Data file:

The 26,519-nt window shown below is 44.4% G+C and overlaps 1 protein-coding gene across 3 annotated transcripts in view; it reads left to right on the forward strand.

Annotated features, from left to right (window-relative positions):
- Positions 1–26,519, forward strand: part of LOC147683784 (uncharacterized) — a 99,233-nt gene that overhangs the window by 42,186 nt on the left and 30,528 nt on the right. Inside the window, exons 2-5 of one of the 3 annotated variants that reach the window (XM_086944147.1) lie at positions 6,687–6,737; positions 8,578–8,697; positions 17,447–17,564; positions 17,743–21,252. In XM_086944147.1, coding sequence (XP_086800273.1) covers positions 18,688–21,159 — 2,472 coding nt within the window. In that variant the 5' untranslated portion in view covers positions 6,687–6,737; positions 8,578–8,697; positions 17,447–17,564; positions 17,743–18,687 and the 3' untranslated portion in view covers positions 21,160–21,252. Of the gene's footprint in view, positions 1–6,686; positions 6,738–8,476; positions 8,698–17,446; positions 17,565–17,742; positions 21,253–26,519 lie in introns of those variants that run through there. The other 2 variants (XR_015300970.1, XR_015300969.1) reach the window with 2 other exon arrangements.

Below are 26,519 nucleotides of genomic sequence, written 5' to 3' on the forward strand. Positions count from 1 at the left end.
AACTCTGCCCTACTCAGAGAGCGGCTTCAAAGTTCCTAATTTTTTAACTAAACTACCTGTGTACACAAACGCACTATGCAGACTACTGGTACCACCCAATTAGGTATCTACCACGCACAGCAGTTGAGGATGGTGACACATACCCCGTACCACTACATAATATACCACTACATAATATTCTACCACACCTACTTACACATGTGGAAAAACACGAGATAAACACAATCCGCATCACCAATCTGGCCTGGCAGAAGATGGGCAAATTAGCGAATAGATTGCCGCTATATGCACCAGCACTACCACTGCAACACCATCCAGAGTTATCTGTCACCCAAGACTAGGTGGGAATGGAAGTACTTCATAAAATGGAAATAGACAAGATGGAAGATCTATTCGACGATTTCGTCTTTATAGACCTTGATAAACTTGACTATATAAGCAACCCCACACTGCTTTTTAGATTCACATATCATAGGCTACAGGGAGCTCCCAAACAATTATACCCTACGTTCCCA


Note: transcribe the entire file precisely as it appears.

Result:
The 26,519-nt window shown below is 44.4% G+C and overlaps 1 protein-coding gene across 3 annotated transcripts in view; it reads left to right on the forward strand.

Annotated features, from left to right (window-relative positions):
- Positions 1–26,519, forward strand: part of LOC147683784 (uncharacterized) — a 99,233-nt gene that overhangs the window by 42,186 nt on the left and 30,528 nt on the right. Inside the window, exons 2-5 of one of the 3 annotated variants that reach the window (XM_086944147.1) lie at positions 6,687–6,737; positions 8,578–8,697; positions 17,447–17,564; positions 17,743–21,252. In XM_086944147.1, coding sequence (XP_086800273.1) covers positions 18,688–21,159 — 2,472 coding nt within the window. In that variant the 5' untranslated portion in view covers positions 6,687–6,737; positions 8,578–8,697; positions 17,447–17,564; positions 17,743–18,687 and the 3' untranslated portion in view covers positions 21,160–21,252. Of the gene's footprint in view, positions 1–6,686; positions 6,738–8,476; positions 8,698–17,446; positions 17,565–17,742; positions 21,253–26,519 lie in introns of those variants that run through there. The other 2 variants (XR_015300970.1, XR_015300969.1) reach the window with 2 other exon arrangements.

Below are 26,519 nucleotides of genomic sequence, written 5' to 3' on the forward strand. Positions count from 1 at the left end.
AACTCTGCCCTACTCAGAGAGCGGCTTCAAAGTTCCTAATTTTTTAACTAAACTACCTGTGTACACAAACGCACTATGCAGACTACTGGTACCACCCAATTAGGTATCTACCACGCACAGCAGTTGAGGATGGTGACACATACCCCGTACCACTACATAATATACCACTACATAATATTCTACCACACCTACTTACACATGTGGAAAAACACGAGATAAACACAATCCGCATCACCAATCTGGCCTGGCAGAAGATGGGCAAATTAGCGAATAGATTGCCGCTATATGCACCAGCACTACCACTGCAACACCATCCAGAGTTATCTGTCACCCAAGACTAGGTGGGAATGGAAGTACTTCATAAAATGGAAATAGACAAGATGGAAGATCTATTCGACGATTTCGTCTTTATAGACCTTGATAAACTTGACTATATAAGCAACCCCACACTGCTTTTTAGATTCACATATCATAGGCTACAGGGAGCTCCCAAACAATTATACCCTACGTTCCCA